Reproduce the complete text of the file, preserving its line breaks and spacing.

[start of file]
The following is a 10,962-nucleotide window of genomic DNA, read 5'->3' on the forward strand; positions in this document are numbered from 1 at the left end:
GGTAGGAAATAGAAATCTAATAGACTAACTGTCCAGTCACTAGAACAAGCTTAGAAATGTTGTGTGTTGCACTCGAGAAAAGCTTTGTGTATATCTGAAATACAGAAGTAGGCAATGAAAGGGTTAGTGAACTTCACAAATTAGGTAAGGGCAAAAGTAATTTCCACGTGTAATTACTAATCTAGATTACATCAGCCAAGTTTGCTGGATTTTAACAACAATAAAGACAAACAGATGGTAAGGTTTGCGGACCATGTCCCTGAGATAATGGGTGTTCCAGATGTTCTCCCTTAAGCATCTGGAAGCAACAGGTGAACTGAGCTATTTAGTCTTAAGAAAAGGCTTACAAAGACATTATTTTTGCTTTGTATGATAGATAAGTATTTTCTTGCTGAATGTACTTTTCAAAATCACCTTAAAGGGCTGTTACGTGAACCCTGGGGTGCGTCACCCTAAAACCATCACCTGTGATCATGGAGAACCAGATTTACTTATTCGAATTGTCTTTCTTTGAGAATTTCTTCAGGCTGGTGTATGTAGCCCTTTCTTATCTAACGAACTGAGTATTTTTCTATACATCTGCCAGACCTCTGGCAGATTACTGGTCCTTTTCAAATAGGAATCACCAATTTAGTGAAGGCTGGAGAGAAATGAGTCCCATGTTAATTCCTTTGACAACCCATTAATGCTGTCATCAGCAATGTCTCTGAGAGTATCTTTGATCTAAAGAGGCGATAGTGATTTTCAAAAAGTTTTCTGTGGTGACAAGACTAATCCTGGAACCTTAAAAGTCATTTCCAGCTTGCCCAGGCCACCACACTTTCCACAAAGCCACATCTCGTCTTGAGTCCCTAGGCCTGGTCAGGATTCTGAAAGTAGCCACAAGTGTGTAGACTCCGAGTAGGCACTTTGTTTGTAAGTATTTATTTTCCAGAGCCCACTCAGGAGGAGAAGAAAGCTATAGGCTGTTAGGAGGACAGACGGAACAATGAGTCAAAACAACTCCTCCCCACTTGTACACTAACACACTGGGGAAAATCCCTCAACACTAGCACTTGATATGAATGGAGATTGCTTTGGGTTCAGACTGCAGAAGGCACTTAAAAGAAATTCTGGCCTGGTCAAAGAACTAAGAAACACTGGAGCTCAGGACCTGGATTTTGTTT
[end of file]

The following is a 10,962-nucleotide window of genomic DNA, read 5'->3' on the forward strand; positions in this document are numbered from 1 at the left end:
GGTAGGAAATAGAAATCTAATAGACTAACTGTCCAGTCACTAGAACAAGCTTAGAAATGTTGTGTGTTGCACTCGAGAAAAGCTTTGTGTATATCTGAAATACAGAAGTAGGCAATGAAAGGGTTAGTGAACTTCACAAATTAGGTAAGGGCAAAAGTAATTTCCACGTGTAATTACTAATCTAGATTACATCAGCCAAGTTTGCTGGATTTTAACAACAATAAAGACAAACAGATGGTAAGGTTTGCGGACCATGTCCCTGAGATAATGGGTGTTCCAGATGTTCTCCCTTAAGCATCTGGAAGCAACAGGTGAACTGAGCTATTTAGTCTTAAGAAAAGGCTTACAAAGACATTATTTTTGCTTTGTATGATAGATAAGTATTTTCTTGCTGAATGTACTTTTCAAAATCACCTTAAAGGGCTGTTACGTGAACCCTGGGGTGCGTCACCCTAAAACCATCACCTGTGATCATGGAGAACCAGATTTACTTATTCGAATTGTCTTTCTTTGAGAATTTCTTCAGGCTGGTGTATGTAGCCCTTTCTTATCTAACGAACTGAGTATTTTTCTATACATCTGCCAGACCTCTGGCAGATTACTGGTCCTTTTCAAATAGGAATCACCAATTTAGTGAAGGCTGGAGAGAAATGAGTCCCATGTTAATTCCTTTGACAACCCATTAATGCTGTCATCAGCAATGTCTCTGAGAGTATCTTTGATCTAAAGAGGCGATAGTGATTTTCAAAAAGTTTTCTGTGGTGACAAGACTAATCCTGGAACCTTAAAAGTCATTTCCAGCTTGCCCAGGCCACCACACTTTCCACAAAGCCACATCTCGTCTTGAGTCCCTAGGCCTGGTCAGGATTCTGAAAGTAGCCACAAGTGTGTAGACTCCGAGTAGGCACTTTGTTTGTAAGTATTTATTTTCCAGAGCCCACTCAGGAGGAGAAGAAAGCTATAGGCTGTTAGGAGGACAGACGGAACAATGAGTCAAAACAACTCCTCCCCACTTGTACACTAACACACTGGGGAAAATCCCTCAACACTAGCACTTGATATGAATGGAGATTGCTTTGGGTTCAGACTGCAGAAGGCACTTAAAAGAAATTCTGGCCTGGTCAAAGAACTAAGAAACACTGGAGCTCAGGACCTGGATTTTGTTT